With BillboardPH’s official Philippine Charts now up and active, local audiences can now see instantly who the current stars are in the eyes and ears of the general public. But everybody starts from someplace anonymous, don’t they? Here then are a few names who may just enter public consciousness, whether upfront or behind-the-scenes, or perhaps even both.
It wasn’t long ago when FILSCAP launched their very first Songwriter’s Night last year at The Brewery. The organization doesn’t get tired of treating their open mic-ers to surprise performances by veteran singer-songwriters like Noel Cabangon. As anticipated, the Filipino folk singer and former FILSCAP president delivered an intermission number.
“I’m half Ilocano and half Bicolano. Sumunod lang kayo ah,” said Noel. 19East Bar & Grill was filled with voices echoing lyrics from Cabangon’s Ilocano reggae song “Panawenen.” As he sung through each phrase, he casually injected English translations. “Manong means brother. Wen manong, wen manang. Gender sensitive tong kanta. Can we do it again?”
Twenty-three year old Valenzuela-based singer-songwriter Mico Salazar, accompanied by Vanessa Pinero, represents the a handful of open mic participants who travelled distances to be part of FILSCAP’s Songwriters Night. Four years into the craft, and Salazar is just beginning to discover the buckets of opportunities he has ahead of him. Besides his performances in debut celebrations and on the streets he explains, “Ito yung unang beses ko tumtugtog sa ganitong bar. Ito yung first time ko po. Ang saya. Parang gusto kong kumanta ng sampo, sunod-sunod.”
“Hindi hadlang yung condition ko. Hindi hadlang. Basta tuloy lang sa dream,” says Salazar who is also a Glaucoma patient who has undergone at least four eye operations after his basketball injury in 2009.
Among his influences are few who have previous experience in competitive songwriting including: Davey Langit, Thyro And Yumi, Ben&Ben, Ramiru Mataro, and Ebe Dancel. He describes songwriting competitions like Himig Handog as one of the stepping stones he’d like to chase in order to jumpstart his career.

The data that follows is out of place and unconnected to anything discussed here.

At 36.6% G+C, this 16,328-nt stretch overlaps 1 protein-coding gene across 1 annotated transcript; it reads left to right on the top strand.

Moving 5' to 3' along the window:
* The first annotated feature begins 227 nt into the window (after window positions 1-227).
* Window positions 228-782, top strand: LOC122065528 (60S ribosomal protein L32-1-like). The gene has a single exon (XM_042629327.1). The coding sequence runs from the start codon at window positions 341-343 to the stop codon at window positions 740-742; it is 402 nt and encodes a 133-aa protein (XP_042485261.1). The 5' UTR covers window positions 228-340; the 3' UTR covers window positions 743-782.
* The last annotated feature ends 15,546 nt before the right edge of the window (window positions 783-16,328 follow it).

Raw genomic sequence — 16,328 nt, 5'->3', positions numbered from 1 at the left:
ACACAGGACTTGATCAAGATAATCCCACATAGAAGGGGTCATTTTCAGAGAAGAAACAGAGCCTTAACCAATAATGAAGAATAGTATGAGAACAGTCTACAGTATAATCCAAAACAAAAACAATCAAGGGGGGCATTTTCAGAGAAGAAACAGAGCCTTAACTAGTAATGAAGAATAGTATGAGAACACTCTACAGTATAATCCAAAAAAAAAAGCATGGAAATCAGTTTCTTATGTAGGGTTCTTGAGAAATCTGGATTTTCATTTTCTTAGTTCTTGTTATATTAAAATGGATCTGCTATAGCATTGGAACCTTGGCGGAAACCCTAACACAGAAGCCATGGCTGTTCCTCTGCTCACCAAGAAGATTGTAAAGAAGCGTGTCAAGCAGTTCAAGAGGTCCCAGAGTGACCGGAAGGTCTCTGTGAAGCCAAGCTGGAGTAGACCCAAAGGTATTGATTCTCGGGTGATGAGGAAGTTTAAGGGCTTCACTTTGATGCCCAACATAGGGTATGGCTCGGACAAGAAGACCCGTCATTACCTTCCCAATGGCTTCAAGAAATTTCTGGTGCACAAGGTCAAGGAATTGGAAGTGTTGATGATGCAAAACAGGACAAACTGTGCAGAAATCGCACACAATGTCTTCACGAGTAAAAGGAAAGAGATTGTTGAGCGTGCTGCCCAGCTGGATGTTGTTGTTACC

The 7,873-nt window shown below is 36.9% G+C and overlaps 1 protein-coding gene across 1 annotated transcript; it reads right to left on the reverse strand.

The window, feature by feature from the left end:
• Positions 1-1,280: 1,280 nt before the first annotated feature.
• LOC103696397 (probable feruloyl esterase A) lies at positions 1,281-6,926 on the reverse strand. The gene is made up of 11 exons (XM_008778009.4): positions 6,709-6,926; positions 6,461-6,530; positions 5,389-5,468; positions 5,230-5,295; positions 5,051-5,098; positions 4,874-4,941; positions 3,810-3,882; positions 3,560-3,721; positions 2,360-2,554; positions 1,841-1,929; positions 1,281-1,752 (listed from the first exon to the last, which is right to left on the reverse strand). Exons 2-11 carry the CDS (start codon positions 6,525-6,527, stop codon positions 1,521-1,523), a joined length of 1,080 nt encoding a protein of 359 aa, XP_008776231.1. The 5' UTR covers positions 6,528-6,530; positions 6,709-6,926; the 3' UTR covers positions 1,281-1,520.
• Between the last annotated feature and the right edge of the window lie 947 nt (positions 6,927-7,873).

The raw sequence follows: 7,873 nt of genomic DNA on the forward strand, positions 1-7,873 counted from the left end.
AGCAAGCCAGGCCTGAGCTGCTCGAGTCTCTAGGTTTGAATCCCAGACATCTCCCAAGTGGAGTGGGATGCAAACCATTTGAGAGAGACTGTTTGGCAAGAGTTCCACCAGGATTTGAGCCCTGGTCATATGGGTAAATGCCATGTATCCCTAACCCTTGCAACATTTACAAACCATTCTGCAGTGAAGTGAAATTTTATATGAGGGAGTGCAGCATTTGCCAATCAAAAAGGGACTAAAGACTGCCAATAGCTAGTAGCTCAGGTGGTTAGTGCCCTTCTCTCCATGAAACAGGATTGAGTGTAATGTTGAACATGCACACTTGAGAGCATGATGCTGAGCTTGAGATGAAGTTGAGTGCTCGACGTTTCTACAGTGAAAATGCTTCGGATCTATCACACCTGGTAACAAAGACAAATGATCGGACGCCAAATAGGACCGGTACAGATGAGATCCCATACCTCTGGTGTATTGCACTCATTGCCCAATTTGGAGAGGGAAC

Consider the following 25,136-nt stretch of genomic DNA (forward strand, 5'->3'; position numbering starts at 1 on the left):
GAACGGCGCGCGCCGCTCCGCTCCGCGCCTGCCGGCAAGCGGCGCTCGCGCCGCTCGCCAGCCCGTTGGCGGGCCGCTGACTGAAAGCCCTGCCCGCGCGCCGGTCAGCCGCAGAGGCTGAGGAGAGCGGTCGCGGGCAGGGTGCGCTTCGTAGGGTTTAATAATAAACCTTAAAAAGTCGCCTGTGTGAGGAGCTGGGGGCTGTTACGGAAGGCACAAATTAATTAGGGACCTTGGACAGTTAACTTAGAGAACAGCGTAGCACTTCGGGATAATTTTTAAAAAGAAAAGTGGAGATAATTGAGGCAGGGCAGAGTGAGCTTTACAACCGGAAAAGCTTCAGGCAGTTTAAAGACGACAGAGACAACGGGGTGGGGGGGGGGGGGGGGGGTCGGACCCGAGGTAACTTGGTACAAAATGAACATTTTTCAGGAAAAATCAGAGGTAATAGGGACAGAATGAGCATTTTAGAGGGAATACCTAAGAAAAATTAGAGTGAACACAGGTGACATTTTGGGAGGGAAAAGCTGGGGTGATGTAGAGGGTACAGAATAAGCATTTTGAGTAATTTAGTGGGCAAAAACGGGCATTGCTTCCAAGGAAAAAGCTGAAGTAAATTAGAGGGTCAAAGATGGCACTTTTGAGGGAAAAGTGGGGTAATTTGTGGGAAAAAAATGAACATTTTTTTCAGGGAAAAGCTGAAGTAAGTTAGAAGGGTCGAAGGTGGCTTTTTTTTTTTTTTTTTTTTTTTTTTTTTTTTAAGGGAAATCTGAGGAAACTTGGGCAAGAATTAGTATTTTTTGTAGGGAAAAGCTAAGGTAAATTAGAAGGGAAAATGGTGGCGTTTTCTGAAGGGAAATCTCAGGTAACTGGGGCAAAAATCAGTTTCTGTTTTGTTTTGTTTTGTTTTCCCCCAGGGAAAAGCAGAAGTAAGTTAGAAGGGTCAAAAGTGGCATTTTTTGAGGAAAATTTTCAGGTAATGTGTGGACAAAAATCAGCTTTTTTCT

Mico is just one of many who took the leap and performed in front of huge record label and network representatives.
Another musical act at the FILSCAP’s Songwriters Night is composed of Salus Tiedro and Michael Abalos who together carry a five-piece band by the name Titus.
They began writing and playing as Titus in 2013, forming a group of “basketball friends, friends of friends, churchmates,” back in Laoag City, Ilocos. The two admit they are fond of writing love songs and songs that take their listeners through a nostalgic experience. Three of their band members, 2 guitarists and a drummer, are overseas on business trips to Cambodia and Indonesia.
They were present at the first FILSCAP open mic and since then have obtained opportunities they could only dream of. “Nainvite kami sa PinasFM.” The band makes it a point to visit Metro Manila “everytime na may FILSCAP,” they share.
June is an exciting month for the band for which they’ve planned a one-week brainstorm and recording session. “Marami na kaming songs, pero nagusap kami kanina, 8 songs muna. Pag okay na, pasa kami ng demo sa mga pwedeng pasahin.”
Tiedro nudges Abalos jokingly “Tapos ang weirdo ‘to eh. Minsan nananaginip ng lyrics tas ibabagon, tas isusulat niya tas iprepresent niya sa banda. Ok yun na. Haha.”
“Dreams, experiences of other people,” The two laugh. “I wrote about his experience!”
The two consider their individual palette of influences as contrasting. “Iba-iba kami talaga ng type.” Tiedro listens to Bamboo, Urbandub, Franco; Abalos listens to Rico Blanco, Rivermaya, Eraserheads, and Coldplay.
Present and on the lookout for talent at Songwriter’s Night was FILSCAP’s Corporate Secretary Kedy Sanchez, who is also GMA Record’s Artist & Repertoire Manager.
He tells BillboardPH he has his eye on one performer whom he describes as “the middle aged lady who sang in acapella. I wanna talk to her. I wanna expose that particular song that she just sang. She didn’t have a really good voice. She had no accompaniment but my god the sincerity. Naiiyak siya while singing it. Can you imagine if that was performed by a Sarah Geronimo with the ABS-CBN orchestra? The message is very universal. Very universal. Everybody’s had the feeling. Lamang na yan! Cause people identify with that song nga diba?”
Aside from scouting talent, Sanchez comes to FILSCAP Songwriters Night with the intention of exposing himself and understanding new trends in music. “The paradigm of the music business shifted drastically! From the records to digital. So the usual, what we learned and what we experienced with regards to marketing, production, A&R, etc. It didn’t work anymore. Totally different. That gave the young people equal footing to us old fogies.”